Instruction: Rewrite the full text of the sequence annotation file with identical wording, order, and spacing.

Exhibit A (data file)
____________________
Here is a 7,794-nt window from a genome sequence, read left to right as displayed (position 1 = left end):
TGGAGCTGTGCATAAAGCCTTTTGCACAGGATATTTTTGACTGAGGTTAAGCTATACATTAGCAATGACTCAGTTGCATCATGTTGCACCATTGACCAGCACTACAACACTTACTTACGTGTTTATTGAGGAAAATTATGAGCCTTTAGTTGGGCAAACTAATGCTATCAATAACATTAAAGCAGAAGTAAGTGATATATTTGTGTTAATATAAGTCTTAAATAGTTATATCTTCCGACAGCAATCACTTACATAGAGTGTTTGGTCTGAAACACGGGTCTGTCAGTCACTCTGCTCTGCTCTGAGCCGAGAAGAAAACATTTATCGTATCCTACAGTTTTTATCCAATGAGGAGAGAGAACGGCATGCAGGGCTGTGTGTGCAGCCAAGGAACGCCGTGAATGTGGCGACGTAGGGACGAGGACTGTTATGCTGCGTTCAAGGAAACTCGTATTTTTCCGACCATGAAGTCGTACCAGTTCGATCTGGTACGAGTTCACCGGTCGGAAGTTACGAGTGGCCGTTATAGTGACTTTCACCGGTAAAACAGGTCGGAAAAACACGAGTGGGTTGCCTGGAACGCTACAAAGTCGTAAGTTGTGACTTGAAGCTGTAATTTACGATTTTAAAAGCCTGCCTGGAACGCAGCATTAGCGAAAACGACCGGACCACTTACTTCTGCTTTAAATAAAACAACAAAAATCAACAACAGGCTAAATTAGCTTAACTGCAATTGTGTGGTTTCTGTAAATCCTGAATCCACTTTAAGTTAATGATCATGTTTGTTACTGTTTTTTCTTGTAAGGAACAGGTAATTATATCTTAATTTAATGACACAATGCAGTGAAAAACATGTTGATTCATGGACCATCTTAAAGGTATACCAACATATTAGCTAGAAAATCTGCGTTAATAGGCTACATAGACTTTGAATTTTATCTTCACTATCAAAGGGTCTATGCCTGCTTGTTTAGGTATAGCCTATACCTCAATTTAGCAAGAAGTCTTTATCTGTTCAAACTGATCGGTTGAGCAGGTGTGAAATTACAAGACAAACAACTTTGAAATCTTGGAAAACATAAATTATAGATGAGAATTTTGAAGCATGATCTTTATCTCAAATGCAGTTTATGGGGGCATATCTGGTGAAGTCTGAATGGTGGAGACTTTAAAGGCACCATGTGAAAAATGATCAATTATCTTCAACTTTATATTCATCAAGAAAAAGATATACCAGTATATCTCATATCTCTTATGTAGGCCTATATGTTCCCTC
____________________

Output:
Here is a 7,794-nt window from a genome sequence, read left to right as displayed (position 1 = left end):
TGGAGCTGTGCATAAAGCCTTTTGCACAGGATATTTTTGACTGAGGTTAAGCTATACATTAGCAATGACTCAGTTGCATCATGTTGCACCATTGACCAGCACTACAACACTTACTTACGTGTTTATTGAGGAAAATTATGAGCCTTTAGTTGGGCAAACTAATGCTATCAATAACATTAAAGCAGAAGTAAGTGATATATTTGTGTTAATATAAGTCTTAAATAGTTATATCTTCCGACAGCAATCACTTACATAGAGTGTTTGGTCTGAAACACGGGTCTGTCAGTCACTCTGCTCTGCTCTGAGCCGAGAAGAAAACATTTATCGTATCCTACAGTTTTTATCCAATGAGGAGAGAGAACGGCATGCAGGGCTGTGTGTGCAGCCAAGGAACGCCGTGAATGTGGCGACGTAGGGACGAGGACTGTTATGCTGCGTTCAAGGAAACTCGTATTTTTCCGACCATGAAGTCGTACCAGTTCGATCTGGTACGAGTTCACCGGTCGGAAGTTACGAGTGGCCGTTATAGTGACTTTCACCGGTAAAACAGGTCGGAAAAACACGAGTGGGTTGCCTGGAACGCTACAAAGTCGTAAGTTGTGACTTGAAGCTGTAATTTACGATTTTAAAAGCCTGCCTGGAACGCAGCATTAGCGAAAACGACCGGACCACTTACTTCTGCTTTAAATAAAACAACAAAAATCAACAACAGGCTAAATTAGCTTAACTGCAATTGTGTGGTTTCTGTAAATCCTGAATCCACTTTAAGTTAATGATCATGTTTGTTACTGTTTTTTCTTGTAAGGAACAGGTAATTATATCTTAATTTAATGACACAATGCAGTGAAAAACATGTTGATTCATGGACCATCTTAAAGGTATACCAACATATTAGCTAGAAAATCTGCGTTAATAGGCTACATAGACTTTGAATTTTATCTTCACTATCAAAGGGTCTATGCCTGCTTGTTTAGGTATAGCCTATACCTCAATTTAGCAAGAAGTCTTTATCTGTTCAAACTGATCGGTTGAGCAGGTGTGAAATTACAAGACAAACAACTTTGAAATCTTGGAAAACATAAATTATAGATGAGAATTTTGAAGCATGATCTTTATCTCAAATGCAGTTTATGGGGGCATATCTGGTGAAGTCTGAATGGTGGAGACTTTAAAGGCACCATGTGAAAAATGATCAATTATCTTCAACTTTATATTCATCAAGAAAAAGATATACCAGTATATCTCATATCTCTTATGTAGGCCTATATGTTCCCTC